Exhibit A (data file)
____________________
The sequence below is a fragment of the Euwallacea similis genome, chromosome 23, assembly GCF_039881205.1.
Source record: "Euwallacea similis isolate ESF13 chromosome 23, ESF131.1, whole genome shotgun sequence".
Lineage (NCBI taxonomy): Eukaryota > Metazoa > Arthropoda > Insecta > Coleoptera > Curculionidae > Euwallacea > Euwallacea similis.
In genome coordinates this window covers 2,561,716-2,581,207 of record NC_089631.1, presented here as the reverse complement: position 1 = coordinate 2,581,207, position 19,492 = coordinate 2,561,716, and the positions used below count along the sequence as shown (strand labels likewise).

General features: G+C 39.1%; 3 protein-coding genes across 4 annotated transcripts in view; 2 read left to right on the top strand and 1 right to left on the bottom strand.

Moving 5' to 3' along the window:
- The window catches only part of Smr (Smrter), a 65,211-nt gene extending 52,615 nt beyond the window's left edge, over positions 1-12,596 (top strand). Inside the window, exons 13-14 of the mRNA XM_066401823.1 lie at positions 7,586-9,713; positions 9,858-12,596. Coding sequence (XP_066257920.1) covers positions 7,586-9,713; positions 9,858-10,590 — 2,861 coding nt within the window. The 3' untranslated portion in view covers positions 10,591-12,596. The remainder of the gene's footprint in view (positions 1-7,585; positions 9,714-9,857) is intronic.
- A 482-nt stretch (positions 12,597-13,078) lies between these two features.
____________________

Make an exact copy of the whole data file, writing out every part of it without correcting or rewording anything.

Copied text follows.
The sequence below is a fragment of the Euwallacea similis genome, chromosome 23, assembly GCF_039881205.1.
Source record: "Euwallacea similis isolate ESF13 chromosome 23, ESF131.1, whole genome shotgun sequence".
Lineage (NCBI taxonomy): Eukaryota > Metazoa > Arthropoda > Insecta > Coleoptera > Curculionidae > Euwallacea > Euwallacea similis.
In genome coordinates this window covers 2,561,716-2,581,207 of record NC_089631.1, presented here as the reverse complement: position 1 = coordinate 2,581,207, position 19,492 = coordinate 2,561,716, and the positions used below count along the sequence as shown (strand labels likewise).

General features: G+C 39.1%; 3 protein-coding genes across 4 annotated transcripts in view; 2 read left to right on the top strand and 1 right to left on the bottom strand.

Moving 5' to 3' along the window:
- The window catches only part of Smr (Smrter), a 65,211-nt gene extending 52,615 nt beyond the window's left edge, over positions 1-12,596 (top strand). Inside the window, exons 13-14 of the mRNA XM_066401823.1 lie at positions 7,586-9,713; positions 9,858-12,596. Coding sequence (XP_066257920.1) covers positions 7,586-9,713; positions 9,858-10,590 — 2,861 coding nt within the window. The 3' untranslated portion in view covers positions 10,591-12,596. The remainder of the gene's footprint in view (positions 1-7,585; positions 9,714-9,857) is intronic.
- A 482-nt stretch (positions 12,597-13,078) lies between these two features.